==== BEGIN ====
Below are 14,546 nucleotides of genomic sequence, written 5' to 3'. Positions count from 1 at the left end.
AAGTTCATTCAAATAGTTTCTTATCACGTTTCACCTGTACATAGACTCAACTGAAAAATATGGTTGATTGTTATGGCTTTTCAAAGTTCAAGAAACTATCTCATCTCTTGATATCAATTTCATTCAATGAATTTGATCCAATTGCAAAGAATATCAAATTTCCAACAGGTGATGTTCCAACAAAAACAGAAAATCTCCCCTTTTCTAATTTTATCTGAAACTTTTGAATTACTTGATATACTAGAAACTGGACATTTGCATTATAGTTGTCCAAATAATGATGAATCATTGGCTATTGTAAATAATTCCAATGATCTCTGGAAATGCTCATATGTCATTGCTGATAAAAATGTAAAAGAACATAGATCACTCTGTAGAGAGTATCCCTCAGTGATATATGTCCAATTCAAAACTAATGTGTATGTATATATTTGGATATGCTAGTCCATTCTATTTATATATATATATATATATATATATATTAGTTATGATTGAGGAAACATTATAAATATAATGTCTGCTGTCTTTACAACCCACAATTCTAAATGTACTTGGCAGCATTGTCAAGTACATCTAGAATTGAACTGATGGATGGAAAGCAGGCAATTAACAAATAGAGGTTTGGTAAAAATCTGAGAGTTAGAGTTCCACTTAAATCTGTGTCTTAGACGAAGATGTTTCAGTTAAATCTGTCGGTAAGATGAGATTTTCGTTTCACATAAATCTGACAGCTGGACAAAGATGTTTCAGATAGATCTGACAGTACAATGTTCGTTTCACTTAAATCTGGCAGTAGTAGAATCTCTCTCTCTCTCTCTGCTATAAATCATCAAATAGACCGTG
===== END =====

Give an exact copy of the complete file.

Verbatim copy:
Below are 14,546 nucleotides of genomic sequence, written 5' to 3'. Positions count from 1 at the left end.
AAGTTCATTCAAATAGTTTCTTATCACGTTTCACCTGTACATAGACTCAACTGAAAAATATGGTTGATTGTTATGGCTTTTCAAAGTTCAAGAAACTATCTCATCTCTTGATATCAATTTCATTCAATGAATTTGATCCAATTGCAAAGAATATCAAATTTCCAACAGGTGATGTTCCAACAAAAACAGAAAATCTCCCCTTTTCTAATTTTATCTGAAACTTTTGAATTACTTGATATACTAGAAACTGGACATTTGCATTATAGTTGTCCAAATAATGATGAATCATTGGCTATTGTAAATAATTCCAATGATCTCTGGAAATGCTCATATGTCATTGCTGATAAAAATGTAAAAGAACATAGATCACTCTGTAGAGAGTATCCCTCAGTGATATATGTCCAATTCAAAACTAATGTGTATGTATATATTTGGATATGCTAGTCCATTCTATTTATATATATATATATATATATATATATTAGTTATGATTGAGGAAACATTATAAATATAATGTCTGCTGTCTTTACAACCCACAATTCTAAATGTACTTGGCAGCATTGTCAAGTACATCTAGAATTGAACTGATGGATGGAAAGCAGGCAATTAACAAATAGAGGTTTGGTAAAAATCTGAGAGTTAGAGTTCCACTTAAATCTGTGTCTTAGACGAAGATGTTTCAGTTAAATCTGTCGGTAAGATGAGATTTTCGTTTCACATAAATCTGACAGCTGGACAAAGATGTTTCAGATAGATCTGACAGTACAATGTTCGTTTCACTTAAATCTGGCAGTAGTAGAATCTCTCTCTCTCTCTCTGCTATAAATCATCAAATAGACCGTG